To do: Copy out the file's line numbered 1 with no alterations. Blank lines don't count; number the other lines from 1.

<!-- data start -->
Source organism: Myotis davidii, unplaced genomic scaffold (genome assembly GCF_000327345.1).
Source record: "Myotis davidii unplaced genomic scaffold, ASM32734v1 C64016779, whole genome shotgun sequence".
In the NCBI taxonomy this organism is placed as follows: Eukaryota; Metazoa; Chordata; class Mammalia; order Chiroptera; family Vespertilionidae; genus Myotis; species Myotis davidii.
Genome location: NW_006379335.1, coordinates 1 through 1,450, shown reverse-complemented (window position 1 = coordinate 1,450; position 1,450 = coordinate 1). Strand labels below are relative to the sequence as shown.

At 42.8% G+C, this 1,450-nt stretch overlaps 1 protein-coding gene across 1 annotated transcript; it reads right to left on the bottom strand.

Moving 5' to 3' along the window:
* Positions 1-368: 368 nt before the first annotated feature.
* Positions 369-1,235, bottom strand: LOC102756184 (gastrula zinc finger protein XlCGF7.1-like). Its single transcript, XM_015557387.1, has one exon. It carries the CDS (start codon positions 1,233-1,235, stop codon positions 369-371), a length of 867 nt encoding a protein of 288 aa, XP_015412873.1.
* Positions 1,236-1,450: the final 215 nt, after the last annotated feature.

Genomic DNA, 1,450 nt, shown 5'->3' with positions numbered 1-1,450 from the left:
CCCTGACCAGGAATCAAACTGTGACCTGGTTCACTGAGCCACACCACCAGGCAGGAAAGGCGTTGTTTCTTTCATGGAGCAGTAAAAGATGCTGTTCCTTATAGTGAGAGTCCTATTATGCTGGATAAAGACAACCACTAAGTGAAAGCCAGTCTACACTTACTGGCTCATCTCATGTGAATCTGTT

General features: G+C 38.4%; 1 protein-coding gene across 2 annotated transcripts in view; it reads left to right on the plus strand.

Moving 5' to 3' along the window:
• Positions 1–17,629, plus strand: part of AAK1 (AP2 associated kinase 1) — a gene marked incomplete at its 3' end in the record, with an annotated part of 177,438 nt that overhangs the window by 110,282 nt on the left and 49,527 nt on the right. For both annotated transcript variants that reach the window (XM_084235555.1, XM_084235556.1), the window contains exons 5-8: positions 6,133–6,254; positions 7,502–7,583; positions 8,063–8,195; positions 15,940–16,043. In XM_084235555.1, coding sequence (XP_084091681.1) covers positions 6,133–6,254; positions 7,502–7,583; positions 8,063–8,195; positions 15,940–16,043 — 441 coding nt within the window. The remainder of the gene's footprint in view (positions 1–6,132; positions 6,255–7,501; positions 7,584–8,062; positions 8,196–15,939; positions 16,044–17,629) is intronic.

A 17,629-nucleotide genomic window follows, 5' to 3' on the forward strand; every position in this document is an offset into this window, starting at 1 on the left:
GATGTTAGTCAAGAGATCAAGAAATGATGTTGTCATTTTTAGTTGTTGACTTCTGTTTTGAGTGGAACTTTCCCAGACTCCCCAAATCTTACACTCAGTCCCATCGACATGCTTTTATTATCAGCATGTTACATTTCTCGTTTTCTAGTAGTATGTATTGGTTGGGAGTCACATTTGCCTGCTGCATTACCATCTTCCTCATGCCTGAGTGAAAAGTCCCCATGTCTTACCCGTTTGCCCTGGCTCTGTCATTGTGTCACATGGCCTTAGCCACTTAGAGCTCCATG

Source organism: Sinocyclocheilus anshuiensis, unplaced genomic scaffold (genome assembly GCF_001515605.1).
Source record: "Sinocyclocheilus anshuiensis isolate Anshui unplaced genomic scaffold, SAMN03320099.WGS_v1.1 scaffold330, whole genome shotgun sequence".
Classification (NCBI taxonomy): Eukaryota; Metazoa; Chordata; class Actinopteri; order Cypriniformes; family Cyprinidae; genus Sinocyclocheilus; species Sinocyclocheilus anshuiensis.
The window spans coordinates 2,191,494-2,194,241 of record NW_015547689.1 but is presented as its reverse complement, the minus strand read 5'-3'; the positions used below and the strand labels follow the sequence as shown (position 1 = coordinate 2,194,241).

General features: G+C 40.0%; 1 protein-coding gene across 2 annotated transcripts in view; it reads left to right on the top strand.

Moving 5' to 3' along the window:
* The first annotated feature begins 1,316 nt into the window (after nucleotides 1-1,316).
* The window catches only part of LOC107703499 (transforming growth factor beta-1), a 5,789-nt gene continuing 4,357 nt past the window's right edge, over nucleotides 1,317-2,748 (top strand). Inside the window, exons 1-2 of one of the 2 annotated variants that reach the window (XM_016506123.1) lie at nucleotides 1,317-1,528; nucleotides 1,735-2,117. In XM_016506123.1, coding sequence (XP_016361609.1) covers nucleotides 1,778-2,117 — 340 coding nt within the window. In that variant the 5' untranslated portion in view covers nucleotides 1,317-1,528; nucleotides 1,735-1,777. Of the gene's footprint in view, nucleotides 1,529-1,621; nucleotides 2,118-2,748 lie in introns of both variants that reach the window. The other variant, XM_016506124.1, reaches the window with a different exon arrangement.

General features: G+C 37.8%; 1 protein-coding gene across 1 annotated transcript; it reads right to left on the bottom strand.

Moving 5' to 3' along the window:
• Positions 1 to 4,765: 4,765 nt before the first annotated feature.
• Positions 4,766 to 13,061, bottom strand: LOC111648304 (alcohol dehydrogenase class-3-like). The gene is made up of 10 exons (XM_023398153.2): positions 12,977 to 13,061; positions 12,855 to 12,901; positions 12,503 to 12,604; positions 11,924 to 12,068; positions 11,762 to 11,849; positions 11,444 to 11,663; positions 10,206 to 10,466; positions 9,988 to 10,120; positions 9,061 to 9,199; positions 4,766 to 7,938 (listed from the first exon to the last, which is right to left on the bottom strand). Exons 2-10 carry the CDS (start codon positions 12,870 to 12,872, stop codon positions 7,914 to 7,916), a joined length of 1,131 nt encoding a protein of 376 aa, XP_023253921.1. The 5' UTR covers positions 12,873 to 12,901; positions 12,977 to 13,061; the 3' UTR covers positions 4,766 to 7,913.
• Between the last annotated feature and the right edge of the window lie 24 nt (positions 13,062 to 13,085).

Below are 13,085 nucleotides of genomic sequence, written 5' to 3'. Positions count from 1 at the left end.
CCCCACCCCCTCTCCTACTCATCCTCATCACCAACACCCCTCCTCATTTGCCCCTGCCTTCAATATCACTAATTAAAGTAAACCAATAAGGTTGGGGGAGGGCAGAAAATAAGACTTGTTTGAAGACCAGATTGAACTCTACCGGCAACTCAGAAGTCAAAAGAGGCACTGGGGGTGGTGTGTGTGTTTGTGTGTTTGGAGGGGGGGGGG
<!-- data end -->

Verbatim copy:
Source organism: Myotis davidii, unplaced genomic scaffold (genome assembly GCF_000327345.1).